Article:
Another horribly wrong interpretation of Estulin’s is that the hippie movement and the New Age movement were simply products of CIA mind control. While CIA undoubtedly enjoyed putting their finger into the pie there, both these movements were full of honest, decent, positive persons in no way affiliated or mind-controlled by the CIA. Who do you think had a more positive influence on humanity, hippies, or the greed-driven Wall Street banksters who subsequently became dominant on the social landscape?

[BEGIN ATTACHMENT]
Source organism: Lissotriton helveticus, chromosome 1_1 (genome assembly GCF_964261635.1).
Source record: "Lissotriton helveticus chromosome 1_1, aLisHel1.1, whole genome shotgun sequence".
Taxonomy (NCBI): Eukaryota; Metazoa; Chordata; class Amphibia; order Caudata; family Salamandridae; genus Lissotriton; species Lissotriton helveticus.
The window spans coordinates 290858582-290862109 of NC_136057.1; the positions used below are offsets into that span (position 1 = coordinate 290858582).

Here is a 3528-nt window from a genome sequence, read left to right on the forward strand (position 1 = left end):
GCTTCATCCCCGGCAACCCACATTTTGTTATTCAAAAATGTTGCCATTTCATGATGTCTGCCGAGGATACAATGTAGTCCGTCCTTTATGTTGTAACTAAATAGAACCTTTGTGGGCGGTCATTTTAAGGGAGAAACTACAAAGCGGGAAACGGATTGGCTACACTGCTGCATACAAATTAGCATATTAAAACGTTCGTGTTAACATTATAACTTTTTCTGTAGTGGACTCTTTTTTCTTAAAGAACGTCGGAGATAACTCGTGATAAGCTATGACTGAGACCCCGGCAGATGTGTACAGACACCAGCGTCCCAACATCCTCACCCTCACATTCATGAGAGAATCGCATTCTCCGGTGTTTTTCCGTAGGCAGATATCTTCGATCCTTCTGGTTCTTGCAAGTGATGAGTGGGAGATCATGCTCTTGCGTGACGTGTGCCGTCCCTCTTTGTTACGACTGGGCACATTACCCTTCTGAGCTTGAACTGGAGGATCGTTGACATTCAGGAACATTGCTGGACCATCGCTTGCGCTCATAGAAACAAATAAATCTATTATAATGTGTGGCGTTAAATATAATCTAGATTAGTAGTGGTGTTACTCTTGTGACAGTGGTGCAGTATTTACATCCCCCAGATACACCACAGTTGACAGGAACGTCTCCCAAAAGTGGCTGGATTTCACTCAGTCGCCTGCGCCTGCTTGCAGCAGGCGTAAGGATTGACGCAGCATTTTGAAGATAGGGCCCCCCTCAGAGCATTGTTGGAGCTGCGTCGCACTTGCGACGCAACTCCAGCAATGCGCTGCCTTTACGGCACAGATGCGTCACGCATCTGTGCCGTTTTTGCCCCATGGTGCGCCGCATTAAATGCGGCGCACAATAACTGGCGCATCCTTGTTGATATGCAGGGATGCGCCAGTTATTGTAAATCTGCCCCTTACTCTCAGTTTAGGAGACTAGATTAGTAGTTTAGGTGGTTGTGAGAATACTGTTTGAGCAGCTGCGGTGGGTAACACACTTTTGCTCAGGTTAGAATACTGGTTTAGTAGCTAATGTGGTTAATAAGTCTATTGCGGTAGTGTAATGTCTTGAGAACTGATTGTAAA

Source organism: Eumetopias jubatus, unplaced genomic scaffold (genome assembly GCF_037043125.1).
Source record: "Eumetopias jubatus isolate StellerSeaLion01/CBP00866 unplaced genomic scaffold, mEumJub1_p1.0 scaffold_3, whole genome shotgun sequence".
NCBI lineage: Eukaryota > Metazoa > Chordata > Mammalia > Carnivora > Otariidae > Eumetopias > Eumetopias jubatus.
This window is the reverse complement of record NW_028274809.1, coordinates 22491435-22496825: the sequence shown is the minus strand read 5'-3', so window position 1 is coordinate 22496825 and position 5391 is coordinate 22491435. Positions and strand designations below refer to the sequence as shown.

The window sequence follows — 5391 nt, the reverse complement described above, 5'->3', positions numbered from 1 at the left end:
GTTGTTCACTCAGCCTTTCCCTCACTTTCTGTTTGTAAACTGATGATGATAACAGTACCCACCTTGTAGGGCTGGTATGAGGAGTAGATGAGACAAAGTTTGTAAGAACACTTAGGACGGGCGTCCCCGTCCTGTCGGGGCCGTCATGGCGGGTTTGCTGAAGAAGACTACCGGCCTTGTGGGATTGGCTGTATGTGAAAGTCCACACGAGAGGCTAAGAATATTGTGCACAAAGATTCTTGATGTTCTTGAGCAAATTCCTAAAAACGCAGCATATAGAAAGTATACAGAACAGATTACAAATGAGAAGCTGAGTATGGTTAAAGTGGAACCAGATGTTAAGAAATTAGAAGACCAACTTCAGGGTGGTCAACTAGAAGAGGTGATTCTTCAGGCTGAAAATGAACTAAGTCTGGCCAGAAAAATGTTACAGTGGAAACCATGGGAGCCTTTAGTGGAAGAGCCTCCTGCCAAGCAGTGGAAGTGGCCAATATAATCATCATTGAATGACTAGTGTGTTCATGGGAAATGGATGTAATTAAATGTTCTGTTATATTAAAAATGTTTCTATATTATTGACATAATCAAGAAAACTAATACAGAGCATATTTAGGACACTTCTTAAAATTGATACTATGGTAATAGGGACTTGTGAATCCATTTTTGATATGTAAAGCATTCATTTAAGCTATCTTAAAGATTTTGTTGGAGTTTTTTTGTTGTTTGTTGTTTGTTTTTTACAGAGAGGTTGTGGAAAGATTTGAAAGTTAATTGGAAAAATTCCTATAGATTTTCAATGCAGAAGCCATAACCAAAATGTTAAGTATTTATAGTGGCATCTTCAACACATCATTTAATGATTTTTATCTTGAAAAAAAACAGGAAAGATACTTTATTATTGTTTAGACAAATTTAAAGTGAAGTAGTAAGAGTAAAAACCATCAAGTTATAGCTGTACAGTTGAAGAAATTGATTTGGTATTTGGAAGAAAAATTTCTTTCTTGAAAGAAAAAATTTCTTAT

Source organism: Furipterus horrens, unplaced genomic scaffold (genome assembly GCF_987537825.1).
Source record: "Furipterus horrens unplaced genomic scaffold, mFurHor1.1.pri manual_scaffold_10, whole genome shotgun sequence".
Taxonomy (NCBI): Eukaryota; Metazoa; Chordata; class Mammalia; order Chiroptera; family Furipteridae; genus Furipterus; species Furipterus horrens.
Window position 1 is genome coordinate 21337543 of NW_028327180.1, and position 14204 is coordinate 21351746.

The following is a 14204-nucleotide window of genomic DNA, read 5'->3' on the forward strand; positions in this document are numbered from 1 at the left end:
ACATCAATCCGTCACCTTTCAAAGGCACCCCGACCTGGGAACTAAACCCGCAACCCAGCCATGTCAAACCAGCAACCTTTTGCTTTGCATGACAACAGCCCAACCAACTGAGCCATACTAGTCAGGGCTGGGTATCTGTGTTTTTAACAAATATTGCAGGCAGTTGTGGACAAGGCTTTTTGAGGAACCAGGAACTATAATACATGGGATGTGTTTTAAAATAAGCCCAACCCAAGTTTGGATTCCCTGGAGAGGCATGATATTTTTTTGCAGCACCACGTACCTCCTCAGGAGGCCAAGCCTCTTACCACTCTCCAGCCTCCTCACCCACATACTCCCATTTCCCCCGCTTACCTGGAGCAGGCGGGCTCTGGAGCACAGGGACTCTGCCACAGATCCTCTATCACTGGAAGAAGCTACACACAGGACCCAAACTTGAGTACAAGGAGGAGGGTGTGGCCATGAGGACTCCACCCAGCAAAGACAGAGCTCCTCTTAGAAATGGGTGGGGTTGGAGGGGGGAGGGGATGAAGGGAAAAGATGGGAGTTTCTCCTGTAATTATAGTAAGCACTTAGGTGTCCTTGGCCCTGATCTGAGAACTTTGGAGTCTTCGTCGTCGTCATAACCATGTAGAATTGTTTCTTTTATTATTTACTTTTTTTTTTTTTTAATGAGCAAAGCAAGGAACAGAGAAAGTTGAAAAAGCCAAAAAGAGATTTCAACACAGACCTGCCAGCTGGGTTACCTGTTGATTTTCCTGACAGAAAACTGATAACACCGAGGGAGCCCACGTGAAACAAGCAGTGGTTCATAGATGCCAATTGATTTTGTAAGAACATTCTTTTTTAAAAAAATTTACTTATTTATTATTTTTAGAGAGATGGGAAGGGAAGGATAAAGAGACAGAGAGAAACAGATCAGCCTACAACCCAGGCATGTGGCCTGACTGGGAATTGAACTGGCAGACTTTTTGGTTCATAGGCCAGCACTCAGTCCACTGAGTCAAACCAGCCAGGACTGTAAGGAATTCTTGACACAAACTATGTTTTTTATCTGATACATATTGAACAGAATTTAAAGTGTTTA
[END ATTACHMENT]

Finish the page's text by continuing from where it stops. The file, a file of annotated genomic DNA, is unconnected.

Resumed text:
A long chapter near the very start of the book is devoted to an interpretation of the Kennedy assassination in Masonic symbolism terms. This is an interpretation of another author’s, James Downard’s, valuable book on the topic. Estulin does a good job of making a summary and acknowledges the source. But what the heck does this have to do with the Tavistock Institute?? All black-hats are not simply interchangeable entities, sorry folks. The JFK assassination, according to Nomenclature of an Assassination Cabal, was orchestrated by the horrific J. Edgar Hoover, with support from Lyndon Johnson and a very long list of sociopaths of various stripes. Tavistock Institute is certainly rotten to the core, but it was not a player in that sordid tragedy. So why is this story in this book??